Oct/Nov 2000 Humor/Satire

New Artistic Directions

by Sarah Goff

Paul Newman stepped up to the podium at the 2001 National Poetry Slam in dark sunglasses, rumpled jeans, and with a cigarette between his fingers. People picked their programs off the floor. He didn't look a damn thing like Lucille Clifton, so it quickly became clear that someone special was being added in.

Paul Newman brought his papers with him. They were a little crumpled, a bit sweaty. He cleared his throat, and then lifted his chin towards the mike.

"When I watch TV, I don't want to see ads for treatment of genital herpes! I am a potato thrown against a white bedroom wall! Buy my salad dressing! There is nothing for me on the shorelines of purple sunset mad monkey love! Soon you can see me on my new Newman-Os cereal, because I'm Paul Newman, damn it! And I'm exploring new artistic directions! Thank you."

It took the tabloids a while to pick up the story, since none of their reporters had ever even been to a poetry slam. They had to buy their Newman pictures off broke language poets who couldn't get published. But, once The Post, The Star, and The National Inquirer got the photos and ran their headlines, "Paul Newman storms the poetry scene," poetry became a national obsession, and the new pet cause of Hollywood. Stars went to fundraisers titled, "Raise Money for Starving Poets!" where the Who played and Robin Williams opened with outlandish beatnik comedy. In dark cafes, Jack Nicholson screamed of his misunderstood metatarsus, Susan Sarandon groaned of fantasy sex with Wolfgang Amadeus Mozart, and Winona Ryder belted her slamming scat into the fainting mike.

Times were good for already published poets, especially those who happened to look famous and sexy on their jacket covers. Robert Pinsky sold well with the middle age crowd, Sharon Olds and Denise Duhamel with college kids, Mark Doty with teenagers and the gay estranged. But it became even harder to be a start-out. Poets needed a big name to get into an open mike anywhere, even in bars that had karaoke Wednesday night and poetry Thursdays. Those who used to be buddy-buddy with the local cafe owners got thrown on their asses when they asked for free coffee and the stale biscotti nobody wanted anymore. There was trouble on the streets outside libraries, where smoking writers angrily flipped through the pages of the latest Paul Newman chapbook, muttering, "Crap, utter crap."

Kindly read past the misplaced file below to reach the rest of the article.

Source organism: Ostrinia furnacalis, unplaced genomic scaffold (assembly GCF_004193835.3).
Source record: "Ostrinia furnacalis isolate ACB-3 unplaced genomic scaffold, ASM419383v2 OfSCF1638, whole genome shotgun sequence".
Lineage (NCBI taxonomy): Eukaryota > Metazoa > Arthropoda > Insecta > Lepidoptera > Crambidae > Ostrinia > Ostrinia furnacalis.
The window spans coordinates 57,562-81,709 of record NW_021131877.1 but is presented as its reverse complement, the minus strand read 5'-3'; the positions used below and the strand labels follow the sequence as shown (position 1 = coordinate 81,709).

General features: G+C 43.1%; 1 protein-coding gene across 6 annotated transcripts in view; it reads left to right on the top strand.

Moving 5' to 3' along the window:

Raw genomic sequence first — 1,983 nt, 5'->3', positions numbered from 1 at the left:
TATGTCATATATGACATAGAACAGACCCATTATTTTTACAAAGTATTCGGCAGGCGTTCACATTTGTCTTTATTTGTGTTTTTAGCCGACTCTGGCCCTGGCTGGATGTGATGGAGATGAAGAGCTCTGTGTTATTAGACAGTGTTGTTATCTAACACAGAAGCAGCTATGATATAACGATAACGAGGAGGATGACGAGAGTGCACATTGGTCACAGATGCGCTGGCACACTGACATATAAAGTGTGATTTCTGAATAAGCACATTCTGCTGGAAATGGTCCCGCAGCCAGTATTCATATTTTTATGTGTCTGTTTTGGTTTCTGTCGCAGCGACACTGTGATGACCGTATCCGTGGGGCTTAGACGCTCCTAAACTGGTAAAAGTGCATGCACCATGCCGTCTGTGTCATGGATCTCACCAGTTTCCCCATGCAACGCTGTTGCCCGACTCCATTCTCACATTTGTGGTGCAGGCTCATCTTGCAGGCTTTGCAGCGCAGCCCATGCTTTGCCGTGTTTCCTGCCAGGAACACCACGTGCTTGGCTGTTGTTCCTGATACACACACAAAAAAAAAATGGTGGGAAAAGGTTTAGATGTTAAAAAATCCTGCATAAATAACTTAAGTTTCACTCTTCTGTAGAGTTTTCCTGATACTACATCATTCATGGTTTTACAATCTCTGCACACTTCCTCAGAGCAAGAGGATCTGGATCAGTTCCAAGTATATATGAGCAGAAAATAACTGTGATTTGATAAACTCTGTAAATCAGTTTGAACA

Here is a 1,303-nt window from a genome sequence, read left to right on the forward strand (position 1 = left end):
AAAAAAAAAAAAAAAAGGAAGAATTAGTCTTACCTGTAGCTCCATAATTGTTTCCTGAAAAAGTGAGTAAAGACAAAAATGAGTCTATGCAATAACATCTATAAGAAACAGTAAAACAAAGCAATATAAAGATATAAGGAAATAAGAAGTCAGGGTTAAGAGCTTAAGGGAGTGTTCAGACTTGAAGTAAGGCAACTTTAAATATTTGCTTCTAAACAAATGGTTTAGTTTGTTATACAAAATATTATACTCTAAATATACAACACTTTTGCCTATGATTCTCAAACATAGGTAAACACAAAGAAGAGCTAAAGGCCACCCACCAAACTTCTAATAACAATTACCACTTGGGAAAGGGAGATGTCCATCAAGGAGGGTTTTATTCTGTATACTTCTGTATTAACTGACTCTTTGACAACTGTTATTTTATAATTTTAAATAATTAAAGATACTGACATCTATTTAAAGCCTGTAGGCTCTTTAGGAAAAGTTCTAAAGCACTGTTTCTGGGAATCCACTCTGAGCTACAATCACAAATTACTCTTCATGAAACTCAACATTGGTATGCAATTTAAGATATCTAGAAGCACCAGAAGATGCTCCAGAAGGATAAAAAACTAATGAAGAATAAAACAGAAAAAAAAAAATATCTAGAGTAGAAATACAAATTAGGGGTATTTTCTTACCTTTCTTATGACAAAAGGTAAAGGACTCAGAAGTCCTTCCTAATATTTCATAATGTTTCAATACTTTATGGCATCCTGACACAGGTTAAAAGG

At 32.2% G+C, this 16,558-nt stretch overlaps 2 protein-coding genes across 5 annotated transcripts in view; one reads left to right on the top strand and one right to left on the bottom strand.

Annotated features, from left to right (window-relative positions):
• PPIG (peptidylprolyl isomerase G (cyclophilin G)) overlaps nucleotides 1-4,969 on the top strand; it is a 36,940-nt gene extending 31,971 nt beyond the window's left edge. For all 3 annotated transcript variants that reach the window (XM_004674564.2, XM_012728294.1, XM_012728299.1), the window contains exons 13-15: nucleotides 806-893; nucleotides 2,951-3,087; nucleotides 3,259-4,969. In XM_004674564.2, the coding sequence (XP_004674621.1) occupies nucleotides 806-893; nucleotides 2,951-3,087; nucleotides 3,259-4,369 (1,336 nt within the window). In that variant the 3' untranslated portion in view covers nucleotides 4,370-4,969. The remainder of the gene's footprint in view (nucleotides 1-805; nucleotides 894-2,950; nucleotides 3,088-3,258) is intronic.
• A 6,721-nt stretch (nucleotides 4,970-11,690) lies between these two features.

Paul Newman read at the Dodge Poetry Festival, after Stanley Kunitz. "I don't need your bathtubs of urine and ice cream! I am loneliness and dirt-stained ankles, but I still do not want your grandmother quilt affection. Take your vagina elsewhere!" He took a sip of his water, frowned at the taste, and died before he could read his newest haiku.

It was the structuralists who took most of the blame for Paul Newman's death. Protest signs quoted them, "Newman wouldn't know rhythm if it sat on him" and "His metaphors are old cream cheese thrown in a stagnant pond." Paul's audience launched a boycott of their work. No one dared write a pantoum, canzone, or villanelle. There was backlash to even previously written structure poetry; "Do Not Go Gentle Into That Good Night" was dropped from the college curriculum. Even Shakespeare sales took a downturn, because it was said that sonnets and iambic pentameter had killed Paul Newman. Instead, the new audiences came to gatherings and recited their Newman favorites in gazebos. Naked women bowed before his likeness and offered their wombs for his return to earth. "Bless me with your spawn, Paul! I love you so dearly! Like the praying mantis cries on a ski slope as man's blades rip though his leaping legs, I offer myself to you!"

The poet who killed him, a lover of sestinas and internal rhyme, hid in shame, sleeping in New York dumpsters and covering himself at night with newspaper stories of the harm he had done. Even in daylight, he was afraid to come out. He wrote using ripped words from magazines, gluing them on the insides of dumpster walls with old gum. As he ran out of printed words and the lighter he used to see with ran out of juice, he composed in his head and recited the words so he'd remember them, for that day when he could come out and write again. As time went on, his words sounded more and more like Newman's scatty poems.


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